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Pension smoothing part of Highway Trust Fund deal

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Rep. Dave Camp

By Hazel Bradford, Crain News Service

WASHINGTON (July 10, 2014)— The House Ways and Means Committee late July 9 proposed pension smoothing as part of a funding package for the Highway Trust Fund, which is projected to run out of money within weeks.

Chairman Dave Camp, R-Mich., said in a statement that the package, while not perfect, is “viable…and should pass both the House and Senate quickly.”

H.R. 5021 is expected to win committee approval today. The Senate Finance Committee is still working on its own proposal, but Mr. Camp said the House version “is the only package with a proven history of getting big bipartisan votes in both the House and Senate.”

Building on a similar feature of the MAP-21 highway bill passed in 2012, the committee proposal would allow corporations a range of rates for calculating defined benefit plan liabilities, which determine contributions to the plans. The most generous funding calculation, which ended with 2012 plan years, would now be available to sponsors through 2017. The reduced pension funding contributions resulting from the change would bring in an estimated total of $6.4 billion in tax revenue, according to a Joint Committee on Taxation estimate of the committee’s proposal.

Groups representing corporations also welcomed the absence of further premium increases for the Pension Benefit Guaranty Corp., which had been considered in earlier proposals. “We are very supportive of the approach that the Ways and Means committee and Chairman Camp has taken,” said Kathryn Ricard, senior vice president for retirement policy at the ERISA Industry Committee, in an interview. “Funding pension plans is a long-term effort, and we are always happy to have the support of members of Congress who view this as a long-term liability and therefore a long-term funding obligation.”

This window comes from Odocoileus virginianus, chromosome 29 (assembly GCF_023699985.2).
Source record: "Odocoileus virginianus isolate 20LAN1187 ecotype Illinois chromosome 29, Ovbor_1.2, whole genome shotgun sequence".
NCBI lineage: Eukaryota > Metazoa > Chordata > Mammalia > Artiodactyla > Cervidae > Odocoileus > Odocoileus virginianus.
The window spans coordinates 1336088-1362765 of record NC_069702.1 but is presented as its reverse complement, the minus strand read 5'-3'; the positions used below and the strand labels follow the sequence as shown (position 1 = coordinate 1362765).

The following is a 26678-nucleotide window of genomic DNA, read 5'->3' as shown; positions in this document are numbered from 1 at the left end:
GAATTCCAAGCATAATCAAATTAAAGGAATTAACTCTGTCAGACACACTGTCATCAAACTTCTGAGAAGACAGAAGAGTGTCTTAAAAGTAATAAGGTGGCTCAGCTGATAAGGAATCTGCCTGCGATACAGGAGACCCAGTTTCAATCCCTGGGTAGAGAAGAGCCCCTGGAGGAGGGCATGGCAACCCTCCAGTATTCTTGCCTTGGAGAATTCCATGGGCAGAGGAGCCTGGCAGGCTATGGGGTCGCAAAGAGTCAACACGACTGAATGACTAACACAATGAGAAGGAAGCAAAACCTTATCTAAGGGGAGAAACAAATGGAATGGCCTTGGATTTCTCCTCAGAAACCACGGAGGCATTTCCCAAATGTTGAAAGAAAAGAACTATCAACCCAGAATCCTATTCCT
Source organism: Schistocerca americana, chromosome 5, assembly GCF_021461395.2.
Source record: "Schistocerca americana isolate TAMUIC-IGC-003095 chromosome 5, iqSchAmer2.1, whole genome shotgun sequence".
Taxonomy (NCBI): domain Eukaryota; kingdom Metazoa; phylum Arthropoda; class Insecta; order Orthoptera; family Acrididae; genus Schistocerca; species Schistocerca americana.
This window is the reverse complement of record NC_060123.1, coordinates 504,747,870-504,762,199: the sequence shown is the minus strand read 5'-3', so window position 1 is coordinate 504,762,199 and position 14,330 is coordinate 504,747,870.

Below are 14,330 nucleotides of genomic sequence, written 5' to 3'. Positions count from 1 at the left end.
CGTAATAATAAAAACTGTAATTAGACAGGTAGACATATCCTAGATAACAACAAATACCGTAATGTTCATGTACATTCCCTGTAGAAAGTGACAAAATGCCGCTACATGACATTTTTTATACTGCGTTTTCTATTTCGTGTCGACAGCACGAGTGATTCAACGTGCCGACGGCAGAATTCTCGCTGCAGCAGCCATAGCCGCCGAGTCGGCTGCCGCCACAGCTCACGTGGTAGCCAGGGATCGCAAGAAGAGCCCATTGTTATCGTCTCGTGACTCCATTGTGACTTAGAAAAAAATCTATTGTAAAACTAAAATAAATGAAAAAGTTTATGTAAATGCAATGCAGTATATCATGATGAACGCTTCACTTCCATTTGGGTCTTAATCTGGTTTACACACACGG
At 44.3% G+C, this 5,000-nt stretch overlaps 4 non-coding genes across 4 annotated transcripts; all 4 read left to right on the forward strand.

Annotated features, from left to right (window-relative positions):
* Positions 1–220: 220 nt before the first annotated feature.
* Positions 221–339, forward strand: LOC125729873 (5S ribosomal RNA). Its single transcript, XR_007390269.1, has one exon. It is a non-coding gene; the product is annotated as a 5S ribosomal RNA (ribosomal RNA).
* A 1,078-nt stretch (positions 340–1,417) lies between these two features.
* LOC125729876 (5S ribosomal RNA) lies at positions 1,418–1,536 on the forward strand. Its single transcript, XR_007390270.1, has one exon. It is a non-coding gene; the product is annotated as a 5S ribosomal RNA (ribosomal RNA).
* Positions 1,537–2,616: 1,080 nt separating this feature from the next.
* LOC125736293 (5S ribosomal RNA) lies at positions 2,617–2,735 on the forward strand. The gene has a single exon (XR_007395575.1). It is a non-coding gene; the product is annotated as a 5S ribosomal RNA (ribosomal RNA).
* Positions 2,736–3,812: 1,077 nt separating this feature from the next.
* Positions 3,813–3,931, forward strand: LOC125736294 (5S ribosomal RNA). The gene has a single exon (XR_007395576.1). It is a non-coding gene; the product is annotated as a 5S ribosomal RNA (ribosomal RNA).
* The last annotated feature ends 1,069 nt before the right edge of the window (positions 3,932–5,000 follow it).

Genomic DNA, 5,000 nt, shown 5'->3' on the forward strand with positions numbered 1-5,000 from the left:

“It’s something that we think a lot of companies will benefit from,” said Lynn Dudley, senior vice president of global retirement and compensation policy for the American Benefits Council. “We’ve always believed in funding stabilization, especially when interest rates are very low, because it allows companies and plans to stay stronger.”

According to a Society of Actuaries (SOA) analysis, MAP-21 pension funding changes benefited well-funded plans as well as those that were less funded in 2012. The SOA found that plans using MAP-21 to set funding levels were more likely to have larger numbers of participants or a higher proportion of inactive participants.

This report appeared on the website of Crain’s Pensions & Investments magazine, a Chicago-based sister publication of Tire Business.

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